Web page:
(5 / 5)
Survival is central to the first part of Tony Kushner’s “Angels in America”. This can be seen in the consideration of the fight to survive illness and addiction but also by asking how far you would go to make a relationship survive or to survive oppression. As well as survival, themes of morality, religion and politics remain essential to the play and are used as tools for character development.
As mentioned in the pre-show interview with its director, Marianne Elliott, the play moves from domesticity to magical realism due to the hallucinations experienced by several of the characters which become more overwhelming as the play progresses.
Rooted in 1985 New York during the AIDS epidemic, the harsh reality of each character’s situation is evident and is kept in mind through the use of three side-by-side mini sets so even as the play moves from one character to another, their set remains darkened but still visible. The neon lights bordering each set give an almost magical aura but initially act as barriers between characters before falling away and allowing characters to cross them.
The entire cast give incredible performances that portray characters vividly and in a way so that no matter their moral or political stance the audience still builds a connection with them. However two actors in particular captivate the audience, Denise Gough as Harper Pitt, a Valium addicted Mormon housewife, and Andrew Garfield as Prior Walter, a charismatic AIDS sufferer. Both characters act as bridges between fantasy and reality and their one scene together was charming and captured the attention and imagination of the entire audience.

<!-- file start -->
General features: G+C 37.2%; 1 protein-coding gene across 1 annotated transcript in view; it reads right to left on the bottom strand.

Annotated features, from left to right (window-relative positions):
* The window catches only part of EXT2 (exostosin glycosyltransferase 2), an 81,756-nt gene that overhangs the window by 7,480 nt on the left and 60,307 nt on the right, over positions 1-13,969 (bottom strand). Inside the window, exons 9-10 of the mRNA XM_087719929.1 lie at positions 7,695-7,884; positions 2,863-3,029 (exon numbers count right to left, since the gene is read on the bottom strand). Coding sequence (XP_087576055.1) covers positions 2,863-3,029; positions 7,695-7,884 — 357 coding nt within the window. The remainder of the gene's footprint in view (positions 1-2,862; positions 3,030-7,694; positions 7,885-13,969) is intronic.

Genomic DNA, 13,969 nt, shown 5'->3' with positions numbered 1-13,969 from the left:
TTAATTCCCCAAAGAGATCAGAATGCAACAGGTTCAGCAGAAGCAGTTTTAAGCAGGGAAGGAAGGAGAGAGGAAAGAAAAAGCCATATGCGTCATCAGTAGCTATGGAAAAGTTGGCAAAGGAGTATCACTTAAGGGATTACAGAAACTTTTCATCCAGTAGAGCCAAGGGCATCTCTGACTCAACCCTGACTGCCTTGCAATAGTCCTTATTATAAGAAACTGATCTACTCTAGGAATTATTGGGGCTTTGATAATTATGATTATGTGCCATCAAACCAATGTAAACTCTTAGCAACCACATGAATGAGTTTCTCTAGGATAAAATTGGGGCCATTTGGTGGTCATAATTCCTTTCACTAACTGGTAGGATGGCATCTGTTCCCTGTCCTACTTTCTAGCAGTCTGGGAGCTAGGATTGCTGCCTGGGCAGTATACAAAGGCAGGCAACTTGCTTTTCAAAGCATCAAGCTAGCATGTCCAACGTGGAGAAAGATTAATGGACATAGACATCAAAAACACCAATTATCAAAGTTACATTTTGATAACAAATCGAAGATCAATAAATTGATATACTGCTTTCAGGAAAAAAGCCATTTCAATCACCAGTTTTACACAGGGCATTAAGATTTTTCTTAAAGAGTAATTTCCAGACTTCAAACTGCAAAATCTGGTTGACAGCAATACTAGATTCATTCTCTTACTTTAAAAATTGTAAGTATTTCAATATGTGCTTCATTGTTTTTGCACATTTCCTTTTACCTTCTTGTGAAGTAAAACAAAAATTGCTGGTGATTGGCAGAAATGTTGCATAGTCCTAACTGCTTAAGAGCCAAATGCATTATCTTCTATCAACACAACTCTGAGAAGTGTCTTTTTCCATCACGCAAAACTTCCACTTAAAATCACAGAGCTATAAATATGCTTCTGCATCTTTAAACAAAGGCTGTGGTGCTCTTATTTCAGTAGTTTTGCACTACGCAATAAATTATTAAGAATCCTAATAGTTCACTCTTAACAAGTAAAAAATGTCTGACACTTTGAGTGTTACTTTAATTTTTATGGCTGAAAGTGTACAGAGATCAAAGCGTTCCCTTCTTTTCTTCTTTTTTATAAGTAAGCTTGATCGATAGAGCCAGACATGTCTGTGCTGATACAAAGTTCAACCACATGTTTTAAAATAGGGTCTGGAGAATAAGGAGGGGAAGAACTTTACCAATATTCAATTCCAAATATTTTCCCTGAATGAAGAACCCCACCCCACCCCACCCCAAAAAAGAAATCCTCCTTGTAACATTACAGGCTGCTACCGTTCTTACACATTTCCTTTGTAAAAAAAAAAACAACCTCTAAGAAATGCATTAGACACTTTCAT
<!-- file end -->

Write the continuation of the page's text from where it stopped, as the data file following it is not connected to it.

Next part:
As a whole, Angels in America is a stunning political portrait that remains extremely relevant today due to its discussions of American politics and the changing identity of America. It is an emotional roller-coaster that will keep you on the edge of your seat and I will definitely be seeing the second part.
National Theatre Live: Angels in America
Part 1:Millennium Approaches
20th July 2017
Gwyn Hall, Neath
Running time: 3 hours 40 minutes with two 15-minute intervals
Author: Tony Kushner
Director: Marianne Elliott
Design: Ian MacNeil (Set Designer), Nicky Gillibrand (Costume Designer), Paule Constable(Lighting Designer), Robby Graham (Choreographer and Movement), Adrian Sutton (Music), Ian Dickinson (Sound Designer), Finn Caldwell (Puppetry Director and Movement), Finn Caldwell and Nick Barnes (Puppet Designers), Chris Fisher (Illusions), Gwen Hales (Aerial Director), Harry Mackrill (Associate Director), Miranda Cromwell (Staff Director)
Cast: Susan Brown, Andrew Garfield, Denise Gough, Nathan Lane, Amanda Lawrence, James McArdle, Nathan Stewart-Jarrett, Russell Tovey, Stuart Angell, Laura Caldow, Claire Lambert, Becky Namgauds, Stan West, Lewis Wilkins